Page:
One thing that opens up the story for data management companies like us is we have the ability to provide the user with a single namespace on-prem, and based on policy, we are able to move data from their on-prem environment into different clouds and between different clouds. So, you can start with Amazon, but over time, if it's become more expensive, you can move the data from Amazon, for example, into Microsoft.
If you have a single namespace, [it] looks like everything is on-prem. When you read the data, we know where it's actually being stored, whether it's on-prem, or in Amazon or Microsoft or Google. Then, we are able to move the data back and let the users read it.
Aren't the egress charges expensive for users to move data out of Amazon to another cloud?
Tso: You are exactly right. We often have these conversations with users who want to get out of one cloud and onto another. And they do the math and go, 'Oh, gosh. It's really expensive.' But just because it's expensive, it doesn't mean that people don't want to do it. If you are with a single vendor, [that] is a really difficult position to be in.
We've been on the sidelines hearing how some of these conversations go. When a large company says, 'I'm now planning to move my workload from your cloud into another cloud unless you give me a better deal,' that conversation is a very powerful one. We've had customers tell us, if they don't have that second option, the only conversation they can have with their cloud provider is, 'Well, if you commit to a certain [greater] amount of workload in the next 24 months, then I can give you 10% off.' So, [they're] not really meaningful discounts.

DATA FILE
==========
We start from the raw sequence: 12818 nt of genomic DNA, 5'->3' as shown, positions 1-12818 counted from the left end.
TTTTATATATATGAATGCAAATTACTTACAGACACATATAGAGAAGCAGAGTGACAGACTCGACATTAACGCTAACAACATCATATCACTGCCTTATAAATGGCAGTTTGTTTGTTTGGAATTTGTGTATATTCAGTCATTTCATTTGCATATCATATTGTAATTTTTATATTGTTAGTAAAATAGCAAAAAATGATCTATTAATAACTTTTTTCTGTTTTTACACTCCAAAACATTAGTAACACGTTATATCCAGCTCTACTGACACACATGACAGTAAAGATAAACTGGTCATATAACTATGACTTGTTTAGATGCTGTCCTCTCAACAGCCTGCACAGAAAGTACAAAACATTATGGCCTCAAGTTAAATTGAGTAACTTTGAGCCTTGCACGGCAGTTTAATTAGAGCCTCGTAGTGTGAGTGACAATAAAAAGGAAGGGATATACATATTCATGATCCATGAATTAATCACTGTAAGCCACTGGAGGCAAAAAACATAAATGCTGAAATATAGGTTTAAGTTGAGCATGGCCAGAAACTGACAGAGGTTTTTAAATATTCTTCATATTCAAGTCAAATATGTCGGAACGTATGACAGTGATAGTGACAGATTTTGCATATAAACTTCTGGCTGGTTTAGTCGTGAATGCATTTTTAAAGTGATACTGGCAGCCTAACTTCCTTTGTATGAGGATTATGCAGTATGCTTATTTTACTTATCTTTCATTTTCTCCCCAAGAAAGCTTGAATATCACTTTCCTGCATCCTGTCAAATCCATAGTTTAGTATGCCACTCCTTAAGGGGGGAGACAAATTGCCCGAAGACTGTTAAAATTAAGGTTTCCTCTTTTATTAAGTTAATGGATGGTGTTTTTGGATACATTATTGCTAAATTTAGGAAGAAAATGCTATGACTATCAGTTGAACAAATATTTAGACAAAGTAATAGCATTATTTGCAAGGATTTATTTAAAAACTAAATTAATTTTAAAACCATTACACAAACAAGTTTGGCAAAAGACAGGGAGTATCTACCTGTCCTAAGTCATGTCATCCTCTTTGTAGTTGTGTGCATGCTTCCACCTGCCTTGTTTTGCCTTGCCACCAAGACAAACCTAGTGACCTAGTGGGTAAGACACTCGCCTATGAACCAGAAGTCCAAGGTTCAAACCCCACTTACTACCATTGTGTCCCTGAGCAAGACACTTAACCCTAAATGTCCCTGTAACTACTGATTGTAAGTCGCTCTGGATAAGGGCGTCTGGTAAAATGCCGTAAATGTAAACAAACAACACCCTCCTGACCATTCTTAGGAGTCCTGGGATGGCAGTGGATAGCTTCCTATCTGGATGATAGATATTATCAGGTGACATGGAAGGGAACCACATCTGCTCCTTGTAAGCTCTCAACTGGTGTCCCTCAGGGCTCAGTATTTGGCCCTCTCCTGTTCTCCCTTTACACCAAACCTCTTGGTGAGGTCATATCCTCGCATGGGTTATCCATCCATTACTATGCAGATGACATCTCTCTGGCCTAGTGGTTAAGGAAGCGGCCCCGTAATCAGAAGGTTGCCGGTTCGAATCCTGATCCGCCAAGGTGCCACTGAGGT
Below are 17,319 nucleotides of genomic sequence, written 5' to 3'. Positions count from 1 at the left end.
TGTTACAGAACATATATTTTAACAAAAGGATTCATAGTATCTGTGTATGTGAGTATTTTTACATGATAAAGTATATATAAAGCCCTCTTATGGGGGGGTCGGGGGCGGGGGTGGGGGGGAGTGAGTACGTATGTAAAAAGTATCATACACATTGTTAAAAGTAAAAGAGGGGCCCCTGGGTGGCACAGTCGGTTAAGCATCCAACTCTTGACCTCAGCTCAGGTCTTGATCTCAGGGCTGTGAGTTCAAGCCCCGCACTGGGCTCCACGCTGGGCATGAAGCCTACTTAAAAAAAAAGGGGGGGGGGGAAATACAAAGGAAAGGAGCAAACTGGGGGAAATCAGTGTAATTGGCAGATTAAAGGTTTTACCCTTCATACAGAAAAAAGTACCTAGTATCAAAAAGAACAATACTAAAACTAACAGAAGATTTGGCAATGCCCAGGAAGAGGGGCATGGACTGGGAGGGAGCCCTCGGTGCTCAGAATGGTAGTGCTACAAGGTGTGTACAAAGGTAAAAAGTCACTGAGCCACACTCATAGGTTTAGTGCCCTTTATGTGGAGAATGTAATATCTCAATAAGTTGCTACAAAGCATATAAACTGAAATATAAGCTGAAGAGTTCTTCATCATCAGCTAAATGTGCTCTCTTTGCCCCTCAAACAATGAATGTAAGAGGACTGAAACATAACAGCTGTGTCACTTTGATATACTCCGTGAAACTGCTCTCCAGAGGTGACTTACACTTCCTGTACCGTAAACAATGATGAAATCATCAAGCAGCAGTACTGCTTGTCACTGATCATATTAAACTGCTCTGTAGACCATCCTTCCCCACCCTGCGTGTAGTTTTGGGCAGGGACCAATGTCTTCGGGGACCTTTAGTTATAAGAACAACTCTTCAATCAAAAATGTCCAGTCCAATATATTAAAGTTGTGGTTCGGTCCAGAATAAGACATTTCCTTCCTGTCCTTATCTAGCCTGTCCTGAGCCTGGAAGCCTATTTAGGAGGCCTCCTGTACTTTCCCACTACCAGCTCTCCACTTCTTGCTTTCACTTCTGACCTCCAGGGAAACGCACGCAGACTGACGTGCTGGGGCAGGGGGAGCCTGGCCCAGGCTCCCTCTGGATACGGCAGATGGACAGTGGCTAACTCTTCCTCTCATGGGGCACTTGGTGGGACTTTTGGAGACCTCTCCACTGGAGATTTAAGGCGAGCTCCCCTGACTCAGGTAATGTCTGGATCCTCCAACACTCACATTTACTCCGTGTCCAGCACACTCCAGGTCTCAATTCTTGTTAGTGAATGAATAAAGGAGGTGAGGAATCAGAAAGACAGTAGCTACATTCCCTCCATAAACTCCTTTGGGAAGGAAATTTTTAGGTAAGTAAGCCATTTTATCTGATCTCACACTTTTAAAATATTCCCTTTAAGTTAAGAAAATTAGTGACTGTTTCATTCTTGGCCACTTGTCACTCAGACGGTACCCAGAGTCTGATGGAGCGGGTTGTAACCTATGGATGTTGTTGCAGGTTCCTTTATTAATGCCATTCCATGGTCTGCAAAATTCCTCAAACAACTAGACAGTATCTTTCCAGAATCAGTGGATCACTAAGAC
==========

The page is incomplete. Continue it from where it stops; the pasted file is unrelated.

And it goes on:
From my point of view, we are completely neutral. We are just providing this enabling capability to allow people to work with more than one cloud. And that by itself is extremely valuable.
Do you think the multicloud strategy trend will eventually fade away, given the expense associated with it?
Tso: I don't think that trend's going to go away. Cloud's becoming not just a nice-to-have project; it's now becoming a core strategy for a lot of companies in IT. No CIO is going to ever want to have single-source anything. At some point, when it becomes vital, you absolutely have to have more than one vendor. But I do agree that in only extreme cases would people look at moving data from one cloud into another. It's a lot of work, and it's a lot of cost.
How much data are enterprises keeping on premises versus the public cloud?
Tso: If you look at just a snapshot of where they are right now, enterprises probably have 80% to 90% on-prem and 10% or 20% in the cloud. But if you look at new data, we are seeing that data that's created in the cloud tends to stay in the cloud, and data that's created on-prem tends to stay on-prem, because moving data between the cloud and on-prem is still very difficult and slow. So, to the extent that an enterprise has moved its computing infrastructure into the cloud, then the data created by that infrastructure tends to stay in the cloud.
What are the biggest trends you've been seeing this year?
Tso: More and more companies that may not have the most sophisticated IT teams or are not bleeding-edge companies are starting to look at object storage. And the starting point that everybody's looking for, on average, is getting bigger.